“With a one percent increase in TRT, that could translate to about $84,000; at a 60 percent occupancy rate, that could offset a lot of that loss,” he said.

Look to upcoming city council meetings for additional fact-finding and deliberation on the topic.

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See the Wednesday edition for a summary of the Naito project LUBA remand council discussions and proposed modifications on the ordinance tied to a street vacation adjacent to the Naito development.

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Parkdale third graders sing "12 Disaster Days of Christmas"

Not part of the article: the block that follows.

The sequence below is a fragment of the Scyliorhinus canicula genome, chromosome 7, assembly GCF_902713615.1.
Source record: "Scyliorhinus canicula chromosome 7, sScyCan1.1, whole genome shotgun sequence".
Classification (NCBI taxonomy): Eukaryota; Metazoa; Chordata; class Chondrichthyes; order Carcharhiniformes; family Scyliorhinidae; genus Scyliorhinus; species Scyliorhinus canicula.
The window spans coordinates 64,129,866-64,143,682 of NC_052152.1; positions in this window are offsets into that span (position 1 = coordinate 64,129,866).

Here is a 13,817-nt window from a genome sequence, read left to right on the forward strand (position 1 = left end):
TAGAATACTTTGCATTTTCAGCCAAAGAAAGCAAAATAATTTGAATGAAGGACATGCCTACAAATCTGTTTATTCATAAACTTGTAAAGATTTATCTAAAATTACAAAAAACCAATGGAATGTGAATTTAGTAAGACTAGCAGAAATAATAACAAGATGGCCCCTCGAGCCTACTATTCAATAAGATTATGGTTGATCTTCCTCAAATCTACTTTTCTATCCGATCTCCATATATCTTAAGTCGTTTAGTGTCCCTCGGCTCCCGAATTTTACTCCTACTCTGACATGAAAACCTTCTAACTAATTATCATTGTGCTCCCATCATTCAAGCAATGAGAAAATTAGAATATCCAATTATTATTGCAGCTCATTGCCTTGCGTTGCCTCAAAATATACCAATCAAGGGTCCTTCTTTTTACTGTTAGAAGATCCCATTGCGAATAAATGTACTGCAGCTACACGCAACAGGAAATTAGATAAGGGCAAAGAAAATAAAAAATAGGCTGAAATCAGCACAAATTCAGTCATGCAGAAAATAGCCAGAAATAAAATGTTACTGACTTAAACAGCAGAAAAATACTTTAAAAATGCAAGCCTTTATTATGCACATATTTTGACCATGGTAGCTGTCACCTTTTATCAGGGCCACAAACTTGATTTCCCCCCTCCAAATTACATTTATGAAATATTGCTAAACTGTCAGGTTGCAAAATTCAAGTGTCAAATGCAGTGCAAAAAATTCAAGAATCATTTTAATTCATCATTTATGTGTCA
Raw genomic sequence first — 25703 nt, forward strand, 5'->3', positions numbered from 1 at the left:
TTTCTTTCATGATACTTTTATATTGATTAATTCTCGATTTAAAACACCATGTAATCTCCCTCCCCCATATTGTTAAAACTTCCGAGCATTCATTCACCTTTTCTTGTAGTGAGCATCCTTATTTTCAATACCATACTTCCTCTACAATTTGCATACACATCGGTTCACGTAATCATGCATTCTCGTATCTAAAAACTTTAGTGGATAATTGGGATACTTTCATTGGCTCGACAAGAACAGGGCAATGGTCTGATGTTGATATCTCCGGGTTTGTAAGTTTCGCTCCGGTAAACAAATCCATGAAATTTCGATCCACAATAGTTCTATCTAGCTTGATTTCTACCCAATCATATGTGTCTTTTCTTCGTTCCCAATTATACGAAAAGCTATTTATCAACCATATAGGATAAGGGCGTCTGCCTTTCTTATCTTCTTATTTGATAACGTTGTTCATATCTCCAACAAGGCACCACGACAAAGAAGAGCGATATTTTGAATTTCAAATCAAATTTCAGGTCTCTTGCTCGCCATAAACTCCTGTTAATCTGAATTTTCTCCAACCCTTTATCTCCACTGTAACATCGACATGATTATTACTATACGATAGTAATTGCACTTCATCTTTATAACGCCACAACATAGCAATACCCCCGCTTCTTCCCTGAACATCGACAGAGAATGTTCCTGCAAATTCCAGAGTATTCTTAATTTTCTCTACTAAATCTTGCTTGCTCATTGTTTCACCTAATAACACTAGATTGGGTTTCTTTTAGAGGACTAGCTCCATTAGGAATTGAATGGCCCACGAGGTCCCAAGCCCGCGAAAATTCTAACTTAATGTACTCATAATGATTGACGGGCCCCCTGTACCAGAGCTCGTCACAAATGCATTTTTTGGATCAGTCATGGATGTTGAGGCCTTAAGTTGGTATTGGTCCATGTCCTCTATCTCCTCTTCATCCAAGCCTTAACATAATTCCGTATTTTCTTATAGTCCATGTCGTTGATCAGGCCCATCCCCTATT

Welcome to your sing-able Christmas gift list. What follows is an emergency rendition of “12 Days of Christmas” – for outfitting your home or car in case of snow storm, earthquake, flood or other emergency. Read it as a simple list, or sing it to the tune of “12 Days” – you know, as in “ … and a partridge in a pear tree…” Not to make light of it, but the song is a familiar framework for a set of gift ideas that you could consider gathering together, even if the recipient already owns items such as a bunch of coats, tire chains and flashlights. Stores throughout the Gorge are stocked up on all these items. Buying all 12 days might be prohibitive, but here are three ideas for checking any of the dozen off your list (notations follow, 1-12.) The gift items needed to stay warm, dry and safe are also coded to suggest items in your abode (A) in your car (C) or both (B). 12 Gallons of Water (A) 11 Family meals (B) 10 Cans of propane (A) 9 Hygiene bags (B) 8 Packs of batteries (A) 7 Spare coats (B) 6 Bright red flares (C) 5 Cozy blankets (B) 4 Tire chains (C) 3 Flashlights (B) 2 cell phone chargers (B) 1 And a crush-proof first aid kit (B) Price ranges? Here’s a few quotes for days Three, Two, Four and Nine: n A family gift of flashlights (three will run $15-30, Hood River Supply, Tum-A-Lum) n Cell phone chargers (two will run $30-60) n Tire chains (basic set, $30, Les Schwab, returnable if unused for the winter) n Family meals ($100 or so should cover the basics for three or four reasonably well-fed days) n The home kit should be kept in a handy place near an exit, and remember that water needs to be replenished every few months. If you have a solid first aid kit already, switch out the gift idea with “and-a-sto-o-u-t- tub-for it-all …” Otherwise, it’s a case of assembling your home or car kits and making sure all members of the family know what the resources are and how to use them (ie flares and propane). Emergency situations are at worst life-threatening, at best deeply uncomfortable if you and your family are left without power for an extended period, or traveling and find yourself in a situation where you need to wait out a storm, lengthy traffic delay, or other crisis. Notes on the 12 gift ideas: 12 – Gallons of water: that’s one per person in a four-member family to last for three days, the recommended minimum to be prepared for utility outages. 11 – Easy-open packaged goods, energy bars, dried food and nuts are good things to include for nutrition. Think of what your family of four needs for three days to stay fortified and hydrated (see number 12). Can-opener also recommended 10 – If you have a propane camping stove, keep extra fuel handy. 9 – Hygiene bags: put packaged moistened towelettes, toilet paper, and plastic ties in large garbage bags (for personal sanitation) Resource list courtesy of Hood River County Emergency Management, Barbara Ayers, manager/ 541-386-1213. The county also reminds residents to Get a Kit, Make A Plan to connect your family if separated, and Stay Informed. See www.co.hood-river.or.us to opt-in for citizen alerts. Enlarge